SPARKS – Fourth of July celebrations started early and ended late here Monday, as thousands took part in the city’s many freedom festivities 235 years after the signing of the Declaration of Independence.
While fireworks and flyovers concluded the night, the day began for many residents and tourists at the Sparks Marina, where a milk carton boat race regatta and talent show captured attention.
Acoustic and a capella versions of Lady Gaga and Christina Aguilera songs wowed onlookers at the Sparks’ Got Talent event, a local take on the American Idol craze.
Winners included Nelly Reynolds (dance), Lindy Foreman (young adult singers), Rebecca Holman (adult singers) and Kelsey Burt for performance of the day.
Grant Davis, a 14-year-old from Carson City, sang “That’s Life” by Frank Sinatra during the young adults singing portion of the talent show.
“I had a lot of fun,” he said.
Councilwoman Julia Ratti said, “I think it’s impressive how each year the talent gets better and better.”
Meanwhile, families and friends gathered for cookouts, local radio stations broadcast live and local vendors offered up tasty food and beverages, such as the all-American hot dog, snow cones and fresh-squeezed lemonade.
“We are going to stay a couple hours, have drinks, let the kids play, then go up to the hills in Spanish Springs and watch the fireworks,” said resident Manuel Diaz while enjoying the afternoon at the marina with his family. “To me, it’s the day where our people got their freedom. It’s a big event.”
Melanie Robbins took time to perform a civic duty on Independence Day, helping people register to vote for the upcoming special election for the state’s U.S. congressional district 2 seat in September.
“After this we are going to head to the Sparks theatre, then leave and watch the fireworks,” she said as her two children enjoyed a swim in the marina.
As afternoon settled into evening, thousands began to pack Victorian Square.
The Las Vegas Road Show brought live entertainment while clowns, face painters and water fountains delighted children of all ages.
Every year the city’s Independence Day celebration grows bigger and more contagious, bringing in more money, new events and new people to commemorate the birth of America.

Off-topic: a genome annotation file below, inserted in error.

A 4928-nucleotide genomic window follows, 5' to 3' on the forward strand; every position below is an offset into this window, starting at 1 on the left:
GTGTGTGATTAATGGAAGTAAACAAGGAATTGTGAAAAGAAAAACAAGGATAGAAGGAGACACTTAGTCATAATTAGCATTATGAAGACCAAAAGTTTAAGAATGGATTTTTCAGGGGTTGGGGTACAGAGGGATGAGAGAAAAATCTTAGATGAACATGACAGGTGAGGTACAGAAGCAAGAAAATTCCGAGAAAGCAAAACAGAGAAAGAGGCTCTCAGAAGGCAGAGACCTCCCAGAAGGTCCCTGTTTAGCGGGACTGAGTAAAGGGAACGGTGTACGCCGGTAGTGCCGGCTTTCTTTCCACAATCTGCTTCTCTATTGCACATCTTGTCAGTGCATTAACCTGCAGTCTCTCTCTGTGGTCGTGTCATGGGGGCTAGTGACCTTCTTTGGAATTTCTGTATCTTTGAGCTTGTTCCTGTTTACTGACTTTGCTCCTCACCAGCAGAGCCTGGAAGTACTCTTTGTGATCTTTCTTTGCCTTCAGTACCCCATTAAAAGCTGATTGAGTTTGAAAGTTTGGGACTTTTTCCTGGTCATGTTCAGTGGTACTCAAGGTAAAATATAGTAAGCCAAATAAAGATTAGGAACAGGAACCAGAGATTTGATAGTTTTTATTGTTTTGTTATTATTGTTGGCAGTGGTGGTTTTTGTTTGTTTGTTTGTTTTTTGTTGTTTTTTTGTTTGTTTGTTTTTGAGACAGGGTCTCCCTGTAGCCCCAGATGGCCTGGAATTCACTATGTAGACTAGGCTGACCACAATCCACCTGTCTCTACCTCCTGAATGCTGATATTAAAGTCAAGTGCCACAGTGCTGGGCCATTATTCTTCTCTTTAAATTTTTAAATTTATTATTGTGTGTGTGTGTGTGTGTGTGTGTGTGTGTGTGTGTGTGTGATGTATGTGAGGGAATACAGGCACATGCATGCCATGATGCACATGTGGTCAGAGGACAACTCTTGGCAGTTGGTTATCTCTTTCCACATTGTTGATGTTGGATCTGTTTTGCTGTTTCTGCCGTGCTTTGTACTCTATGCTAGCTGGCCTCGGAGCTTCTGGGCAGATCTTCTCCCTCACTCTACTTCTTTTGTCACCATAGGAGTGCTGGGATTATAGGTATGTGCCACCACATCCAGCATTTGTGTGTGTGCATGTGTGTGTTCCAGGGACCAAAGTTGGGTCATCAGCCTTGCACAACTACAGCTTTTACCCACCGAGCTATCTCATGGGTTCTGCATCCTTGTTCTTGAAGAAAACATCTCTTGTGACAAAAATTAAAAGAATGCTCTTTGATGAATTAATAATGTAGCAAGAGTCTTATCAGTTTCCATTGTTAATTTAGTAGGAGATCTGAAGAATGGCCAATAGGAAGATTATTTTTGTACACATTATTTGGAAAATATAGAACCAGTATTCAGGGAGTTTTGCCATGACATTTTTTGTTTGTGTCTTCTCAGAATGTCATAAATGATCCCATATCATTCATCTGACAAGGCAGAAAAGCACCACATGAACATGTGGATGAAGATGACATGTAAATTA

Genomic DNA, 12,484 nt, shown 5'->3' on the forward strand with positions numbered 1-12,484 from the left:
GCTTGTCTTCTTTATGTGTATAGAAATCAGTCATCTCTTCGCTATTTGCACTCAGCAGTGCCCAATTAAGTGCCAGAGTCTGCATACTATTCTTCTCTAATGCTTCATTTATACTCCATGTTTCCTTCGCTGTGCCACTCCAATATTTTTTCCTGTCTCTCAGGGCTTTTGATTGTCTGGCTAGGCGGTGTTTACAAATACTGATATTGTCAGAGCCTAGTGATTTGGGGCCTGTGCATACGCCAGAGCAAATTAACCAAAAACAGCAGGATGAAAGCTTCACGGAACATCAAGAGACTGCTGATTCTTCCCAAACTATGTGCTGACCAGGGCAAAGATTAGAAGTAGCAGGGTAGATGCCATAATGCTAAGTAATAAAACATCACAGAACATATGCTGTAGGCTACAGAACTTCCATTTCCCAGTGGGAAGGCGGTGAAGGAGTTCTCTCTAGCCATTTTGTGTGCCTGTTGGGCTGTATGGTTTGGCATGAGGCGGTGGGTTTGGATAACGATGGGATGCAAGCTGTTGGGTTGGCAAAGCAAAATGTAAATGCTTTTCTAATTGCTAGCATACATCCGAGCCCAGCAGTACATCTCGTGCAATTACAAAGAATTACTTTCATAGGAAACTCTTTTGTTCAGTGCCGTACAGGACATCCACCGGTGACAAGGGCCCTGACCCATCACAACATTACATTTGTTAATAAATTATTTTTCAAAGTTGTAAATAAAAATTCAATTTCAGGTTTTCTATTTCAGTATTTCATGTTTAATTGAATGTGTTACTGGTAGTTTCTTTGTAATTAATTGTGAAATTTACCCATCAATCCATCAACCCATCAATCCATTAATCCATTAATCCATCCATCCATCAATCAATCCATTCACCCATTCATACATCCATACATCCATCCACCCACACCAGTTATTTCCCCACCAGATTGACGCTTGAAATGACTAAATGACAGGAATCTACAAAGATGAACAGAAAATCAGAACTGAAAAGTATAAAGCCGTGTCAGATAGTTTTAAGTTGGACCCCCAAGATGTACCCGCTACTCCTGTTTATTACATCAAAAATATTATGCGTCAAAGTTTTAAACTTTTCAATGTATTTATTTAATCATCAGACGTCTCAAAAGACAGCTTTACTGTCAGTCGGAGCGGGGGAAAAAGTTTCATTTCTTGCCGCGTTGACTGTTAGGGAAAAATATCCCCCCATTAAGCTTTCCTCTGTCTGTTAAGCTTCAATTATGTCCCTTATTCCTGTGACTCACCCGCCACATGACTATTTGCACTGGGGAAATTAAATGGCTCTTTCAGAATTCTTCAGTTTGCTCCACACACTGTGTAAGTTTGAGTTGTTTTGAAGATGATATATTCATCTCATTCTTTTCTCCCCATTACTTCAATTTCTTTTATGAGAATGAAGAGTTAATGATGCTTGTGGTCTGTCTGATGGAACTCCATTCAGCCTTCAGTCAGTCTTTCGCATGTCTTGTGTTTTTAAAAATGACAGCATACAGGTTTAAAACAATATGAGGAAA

The city’s Tourism and Marketing Committee allocated funds to both the Northern Nevada Chamber of Commerce and John Ascuaga’s Nugget casino for the 2011 Star Spangled Sparks event, and an expanded calendar and additional vendors made this year’s attendance likely the largest on record, city officials said.
Last year alone about 15,000 people crammed downtown Sparks for the fireworks show, and with the economy and high gas prices halting summer travel plans for some, local officials believe that number increased this time around.
“It’s the premiere event in northern Nevada,” said Councilman Ron Smith, adding that Sparks really shines with its fireworks show.
Mayor Geno Martini agreed.
“I think this is the event that lets you know what Sparks is all about,” he said last month at the unveiling of this year’s holiday events.
Councilwoman Ratti zeroed in on the appeal of the city’s Fourth of July celebrations, noting that it draws both residents and tourists alike.
“We’re lucky to have businesses put investments in the community” to make Star Spangled Sparks a success for all, she said.
Of course, no Independence Day celebration is complete without a commemoration of those who have fought and died for America’s freedoms and those doing so right now in places like Iraq and Afghanistan.
“I think of all the soldiers out there fighting to keep us free,” Councilman Smith said.
The city of Sparks partnered with Blue Star Mothers of America to place 20 banners featuring the names and photos of current military service members from the Truckee Meadows at the Victorian Square plaza. The banners will remain in place through Veterans Day.
The Fourth of July would also not be complete without a stirring rendition of “The Star Spangled Banner.” Julia Curtis, last year’s winner in the kid’s division of the Sparks’ Got Talent show, performed the national anthem just prior to the start of the fireworks show.
Then the night sky filled with bursts of red, white and blue, lights sparkling bright above the high desert for about 25 minutes.
Oohs and aahs could be heard during the show.
It was a fitting end to a day full of pomp, full of spirit and full of celebration, a reminder that the best things in life are born in freedom.
To see more pictures from Star Spangled Sparks, check out our Week in Review section in this Sunday’s print edition.